BY Kristina Tober, JUNE 2018
Five summers ago, we dropped off our 10-year old son Luke for his first camp week. After too many experiences “apologizing” to caregivers for Luke’s behaviors, to have the staff at Ascendigo tell us we were overdue for some respite was heartening, to say the least.
Ascendigo is so much more than respite. Yes, as parents, we get time off from the care-giving that’s a constant in our lives. But our kids aren’t just being watched. They are braving rapids, riding waves and horses, peddling a bike for the first time, camping and hiking on weekends – having the time of their lives.
And it’s so much more than adventure. Having fun builds confidence and independence. Luke comes home from camp needing us less, exhibiting fewer behaviors, even brushing his teeth on his own. There’s no greater testament to the magic of Ascendigo than the moment we pull up to Colorado Mountain College and get out of the car, only to have our non-verbal son kiss us, say “bye” and run off to greet all the familiar faces.
Looking back, there are probably a few things we should have done to make the transition a little smoother for everyone. While every kiddo on the spectrum is unique, here are our Top 10 Tips to making the transition to camp easier on you and your athlete:
1. Start talking about camp. Whether it’s sharing a social story, looking at photos of Colorado mountains and rivers, or the dorms and campus at Colorado Mountain College. Ask your athlete what they are anxious about and try to alleviate some concerns about the new experiences ahead.
2. Reduce screen time prior to camp. Ascendigo limits electronics at camp in favor of more active, engaged activities.
3. Make a list of your camper’s particular preferences or habits. This list will help his/her coaches with engagement and participation. For example, our son tends to be a grazer and can get cranky when he’s hungry. His day coach learned to pack a lot of healthy snacks for every outing.
4. Upload your Behavior Intervention Plan and list of quick tips for behaviors most likely to be exhibited in a new setting with new demands (we work closely with our school team to pull this together). This also gives you a great checklist to work from when introducing your athlete to his/her team of coaches.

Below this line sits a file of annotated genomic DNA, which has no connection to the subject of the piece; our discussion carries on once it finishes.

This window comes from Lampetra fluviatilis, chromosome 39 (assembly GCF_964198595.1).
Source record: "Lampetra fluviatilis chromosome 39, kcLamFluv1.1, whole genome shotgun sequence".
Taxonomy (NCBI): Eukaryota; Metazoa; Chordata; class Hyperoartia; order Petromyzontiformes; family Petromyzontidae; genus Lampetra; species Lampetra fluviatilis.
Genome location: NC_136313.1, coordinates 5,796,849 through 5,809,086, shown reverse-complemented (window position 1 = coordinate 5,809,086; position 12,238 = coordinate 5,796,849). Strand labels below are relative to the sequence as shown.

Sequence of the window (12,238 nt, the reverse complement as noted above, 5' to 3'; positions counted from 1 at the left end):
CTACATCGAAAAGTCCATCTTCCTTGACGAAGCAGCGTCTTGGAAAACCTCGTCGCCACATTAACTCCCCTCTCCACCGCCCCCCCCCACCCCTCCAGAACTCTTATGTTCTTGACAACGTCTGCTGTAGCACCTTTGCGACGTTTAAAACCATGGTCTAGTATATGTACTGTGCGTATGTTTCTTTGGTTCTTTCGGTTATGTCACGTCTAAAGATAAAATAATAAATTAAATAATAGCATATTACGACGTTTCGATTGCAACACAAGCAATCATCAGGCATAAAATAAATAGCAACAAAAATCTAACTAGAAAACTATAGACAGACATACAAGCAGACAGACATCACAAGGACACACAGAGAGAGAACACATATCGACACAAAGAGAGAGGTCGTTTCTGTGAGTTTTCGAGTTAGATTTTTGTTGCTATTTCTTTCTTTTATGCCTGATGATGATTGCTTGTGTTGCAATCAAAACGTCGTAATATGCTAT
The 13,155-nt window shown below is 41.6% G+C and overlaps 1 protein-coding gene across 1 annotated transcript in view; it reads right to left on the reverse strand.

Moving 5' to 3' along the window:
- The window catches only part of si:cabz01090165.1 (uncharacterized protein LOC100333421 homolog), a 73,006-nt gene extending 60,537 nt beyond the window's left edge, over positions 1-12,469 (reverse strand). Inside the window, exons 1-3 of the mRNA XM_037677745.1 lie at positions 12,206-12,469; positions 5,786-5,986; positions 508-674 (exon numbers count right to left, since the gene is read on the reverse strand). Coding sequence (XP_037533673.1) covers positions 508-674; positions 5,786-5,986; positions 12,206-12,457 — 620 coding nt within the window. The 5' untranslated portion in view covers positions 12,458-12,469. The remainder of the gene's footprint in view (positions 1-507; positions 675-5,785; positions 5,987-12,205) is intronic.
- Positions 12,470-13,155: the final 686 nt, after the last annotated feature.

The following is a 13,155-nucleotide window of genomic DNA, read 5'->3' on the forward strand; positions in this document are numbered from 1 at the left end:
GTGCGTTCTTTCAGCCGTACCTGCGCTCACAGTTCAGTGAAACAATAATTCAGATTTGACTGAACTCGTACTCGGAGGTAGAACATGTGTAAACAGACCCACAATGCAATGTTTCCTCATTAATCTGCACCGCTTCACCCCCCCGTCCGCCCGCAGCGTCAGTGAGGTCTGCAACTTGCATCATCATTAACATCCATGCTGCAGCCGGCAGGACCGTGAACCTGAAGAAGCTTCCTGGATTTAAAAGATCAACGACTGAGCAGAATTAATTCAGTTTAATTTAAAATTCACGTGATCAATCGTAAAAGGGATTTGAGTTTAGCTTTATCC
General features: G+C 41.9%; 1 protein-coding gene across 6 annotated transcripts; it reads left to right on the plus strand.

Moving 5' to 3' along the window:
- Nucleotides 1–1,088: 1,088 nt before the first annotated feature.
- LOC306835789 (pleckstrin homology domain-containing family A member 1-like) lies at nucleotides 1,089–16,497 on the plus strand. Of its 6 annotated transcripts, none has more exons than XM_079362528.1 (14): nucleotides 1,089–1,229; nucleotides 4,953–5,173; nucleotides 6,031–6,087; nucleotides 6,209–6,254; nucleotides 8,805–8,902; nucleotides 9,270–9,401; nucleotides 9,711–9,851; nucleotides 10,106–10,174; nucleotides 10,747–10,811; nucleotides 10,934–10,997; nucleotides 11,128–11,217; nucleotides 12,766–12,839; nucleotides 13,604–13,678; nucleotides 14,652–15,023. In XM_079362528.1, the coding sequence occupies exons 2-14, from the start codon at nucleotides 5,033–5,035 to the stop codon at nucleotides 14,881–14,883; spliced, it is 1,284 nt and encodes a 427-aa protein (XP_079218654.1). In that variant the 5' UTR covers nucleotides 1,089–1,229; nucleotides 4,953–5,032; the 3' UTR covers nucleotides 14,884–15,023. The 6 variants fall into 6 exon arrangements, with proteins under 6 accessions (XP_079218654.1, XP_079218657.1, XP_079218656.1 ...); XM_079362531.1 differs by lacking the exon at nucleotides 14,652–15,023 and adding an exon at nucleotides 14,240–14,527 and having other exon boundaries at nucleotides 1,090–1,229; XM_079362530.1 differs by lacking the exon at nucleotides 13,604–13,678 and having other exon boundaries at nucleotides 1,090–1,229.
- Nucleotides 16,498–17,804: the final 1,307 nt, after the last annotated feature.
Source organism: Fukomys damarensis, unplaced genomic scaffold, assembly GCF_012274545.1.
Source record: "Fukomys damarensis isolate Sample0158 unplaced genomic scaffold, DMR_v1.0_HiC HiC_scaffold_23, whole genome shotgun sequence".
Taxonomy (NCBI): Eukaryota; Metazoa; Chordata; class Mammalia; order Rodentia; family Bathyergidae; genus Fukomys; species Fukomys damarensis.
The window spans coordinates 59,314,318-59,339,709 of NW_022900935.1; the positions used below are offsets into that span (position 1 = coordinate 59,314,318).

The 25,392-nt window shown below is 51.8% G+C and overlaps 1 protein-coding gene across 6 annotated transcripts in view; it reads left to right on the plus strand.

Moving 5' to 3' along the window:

5. Don’t over-pack. There are washing machines on each floor and the staff doesn’t hesitate to wash clothes when needed. Here’s where name labels come in handy!
6. Don’t be afraid to share your camper’s worst “scenarios.” I’ll never forget hearing the founder of Ascendigo remind the staff that they only have to manage problem behaviors for the summer while the parents have been doing it for years. The staff is trained, rely on each other for support, and are beyond positive in managing challenging situations. As any wilderness expert knows, you just need to “be prepared.”
7. Think about buying a wet suit for the lake activities. Water in Colorado is refreshing to say the least. Athletes will also need to wear helmets for horseback riding and rafting, so get your camper used to wearing the gear ahead of time.
8. Pack a favorite pillow, blanket, or whatever your athlete likes to sleep with. Jam-packed day activities will tire out your athlete, and having something familiar at the end of the long day always helps. If they have a preferred item (our son likes to carry a rubber dog bone with him at all times), pack a few extra as backup. If your camper uses a tablet or iPad for communication, make sure to get extra protection (check out Otterbox or Lifeproof cases). It wouldn’t hurt to have a backup iPad with everything downloaded, just in case.
9. Plan something special for the time your child is at camp. Know that they are in amazing hands and reconnect with your spouse, other children, friends and families.
10. Share cell numbers or email with your coaches before you leave. Don’t worry, they will not pester you with every concern! However, a quick text from a coach can help prevent a bigger behavior and make everyone a lot happier and more successful.
I honestly believe there’s something magical in the mountain air. Truthfully though, it’s the amazing positive and energetic staff at Ascendigo who are dedicated to giving our kids the camp experience they certainly need and deserve.